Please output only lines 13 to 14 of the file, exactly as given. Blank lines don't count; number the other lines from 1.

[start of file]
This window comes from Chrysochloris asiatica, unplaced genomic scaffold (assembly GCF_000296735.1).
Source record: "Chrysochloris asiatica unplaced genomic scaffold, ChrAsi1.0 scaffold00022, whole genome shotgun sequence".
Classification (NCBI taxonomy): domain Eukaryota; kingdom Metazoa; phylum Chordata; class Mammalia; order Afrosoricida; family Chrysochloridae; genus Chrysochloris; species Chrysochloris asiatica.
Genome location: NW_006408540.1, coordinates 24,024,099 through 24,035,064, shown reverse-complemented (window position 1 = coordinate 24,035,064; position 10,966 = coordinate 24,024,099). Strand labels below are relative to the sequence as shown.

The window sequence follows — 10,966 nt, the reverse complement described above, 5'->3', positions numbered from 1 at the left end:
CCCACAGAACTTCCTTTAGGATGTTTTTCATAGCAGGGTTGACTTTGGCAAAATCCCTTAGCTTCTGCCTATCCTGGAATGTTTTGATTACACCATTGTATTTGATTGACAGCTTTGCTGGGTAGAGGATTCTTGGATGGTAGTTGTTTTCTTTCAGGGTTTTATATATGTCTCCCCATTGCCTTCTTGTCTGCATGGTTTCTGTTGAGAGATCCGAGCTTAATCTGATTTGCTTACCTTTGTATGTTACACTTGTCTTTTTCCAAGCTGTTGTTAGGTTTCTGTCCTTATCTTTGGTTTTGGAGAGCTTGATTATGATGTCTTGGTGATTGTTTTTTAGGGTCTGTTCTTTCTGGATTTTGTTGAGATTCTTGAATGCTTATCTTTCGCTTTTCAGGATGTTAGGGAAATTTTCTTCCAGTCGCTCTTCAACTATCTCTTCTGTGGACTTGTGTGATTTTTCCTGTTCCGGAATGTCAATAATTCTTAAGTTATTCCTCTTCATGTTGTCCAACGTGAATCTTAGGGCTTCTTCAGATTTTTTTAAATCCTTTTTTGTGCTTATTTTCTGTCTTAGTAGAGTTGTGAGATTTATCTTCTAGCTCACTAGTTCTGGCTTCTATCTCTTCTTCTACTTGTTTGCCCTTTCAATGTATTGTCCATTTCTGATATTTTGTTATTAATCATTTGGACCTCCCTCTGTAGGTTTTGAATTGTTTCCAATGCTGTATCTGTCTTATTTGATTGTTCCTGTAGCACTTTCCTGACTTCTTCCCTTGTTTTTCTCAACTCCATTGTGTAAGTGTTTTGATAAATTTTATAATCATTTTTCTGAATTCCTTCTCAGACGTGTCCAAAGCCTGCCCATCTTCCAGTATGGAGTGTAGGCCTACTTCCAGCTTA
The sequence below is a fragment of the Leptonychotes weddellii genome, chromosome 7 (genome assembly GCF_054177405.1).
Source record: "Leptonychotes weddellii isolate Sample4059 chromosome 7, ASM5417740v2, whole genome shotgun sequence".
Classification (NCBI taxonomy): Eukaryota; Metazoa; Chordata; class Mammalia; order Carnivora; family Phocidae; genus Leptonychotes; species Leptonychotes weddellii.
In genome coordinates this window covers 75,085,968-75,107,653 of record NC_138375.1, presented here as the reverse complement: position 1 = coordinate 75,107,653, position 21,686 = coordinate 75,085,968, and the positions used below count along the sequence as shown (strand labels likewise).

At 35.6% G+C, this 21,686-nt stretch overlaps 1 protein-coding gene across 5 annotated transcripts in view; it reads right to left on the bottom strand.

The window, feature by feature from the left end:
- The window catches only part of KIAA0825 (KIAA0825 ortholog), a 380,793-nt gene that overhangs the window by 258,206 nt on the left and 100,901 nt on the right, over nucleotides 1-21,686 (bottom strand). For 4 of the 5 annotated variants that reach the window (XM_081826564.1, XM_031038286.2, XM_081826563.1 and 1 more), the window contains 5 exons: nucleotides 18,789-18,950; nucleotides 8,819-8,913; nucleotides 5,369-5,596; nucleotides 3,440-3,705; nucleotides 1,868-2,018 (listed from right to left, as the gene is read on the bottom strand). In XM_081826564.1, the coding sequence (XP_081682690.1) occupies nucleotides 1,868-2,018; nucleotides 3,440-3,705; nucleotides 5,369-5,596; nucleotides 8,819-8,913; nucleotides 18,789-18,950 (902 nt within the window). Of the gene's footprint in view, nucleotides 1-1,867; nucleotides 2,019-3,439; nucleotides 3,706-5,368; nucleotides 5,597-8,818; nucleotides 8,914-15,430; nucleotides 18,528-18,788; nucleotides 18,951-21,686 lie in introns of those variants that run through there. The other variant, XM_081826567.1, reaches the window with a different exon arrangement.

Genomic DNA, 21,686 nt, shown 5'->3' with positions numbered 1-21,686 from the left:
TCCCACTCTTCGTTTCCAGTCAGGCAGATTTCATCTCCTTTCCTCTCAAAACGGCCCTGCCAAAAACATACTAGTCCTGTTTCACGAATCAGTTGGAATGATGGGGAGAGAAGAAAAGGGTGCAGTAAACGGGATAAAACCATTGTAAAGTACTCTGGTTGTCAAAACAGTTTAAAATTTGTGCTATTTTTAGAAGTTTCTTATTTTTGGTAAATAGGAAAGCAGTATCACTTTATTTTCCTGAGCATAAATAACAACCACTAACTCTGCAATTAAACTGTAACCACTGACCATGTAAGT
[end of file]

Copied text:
- The window catches only part of KIAA0825 (KIAA0825 ortholog), a 380,793-nt gene that overhangs the window by 258,206 nt on the left and 100,901 nt on the right, over nucleotides 1-21,686 (bottom strand). For 4 of the 5 annotated variants that reach the window (XM_081826564.1, XM_031038286.2, XM_081826563.1 and 1 more), the window contains 5 exons: nucleotides 18,789-18,950; nucleotides 8,819-8,913; nucleotides 5,369-5,596; nucleotides 3,440-3,705; nucleotides 1,868-2,018 (listed from right to left, as the gene is read on the bottom strand). In XM_081826564.1, the coding sequence (XP_081682690.1) occupies nucleotides 1,868-2,018; nucleotides 3,440-3,705; nucleotides 5,369-5,596; nucleotides 8,819-8,913; nucleotides 18,789-18,950 (902 nt within the window). Of the gene's footprint in view, nucleotides 1-1,867; nucleotides 2,019-3,439; nucleotides 3,706-5,368; nucleotides 5,597-8,818; nucleotides 8,914-15,430; nucleotides 18,528-18,788; nucleotides 18,951-21,686 lie in introns of those variants that run through there. The other variant, XM_081826567.1, reaches the window with a different exon arrangement.

Genomic DNA, 21,686 nt, shown 5'->3' with positions numbered 1-21,686 from the left: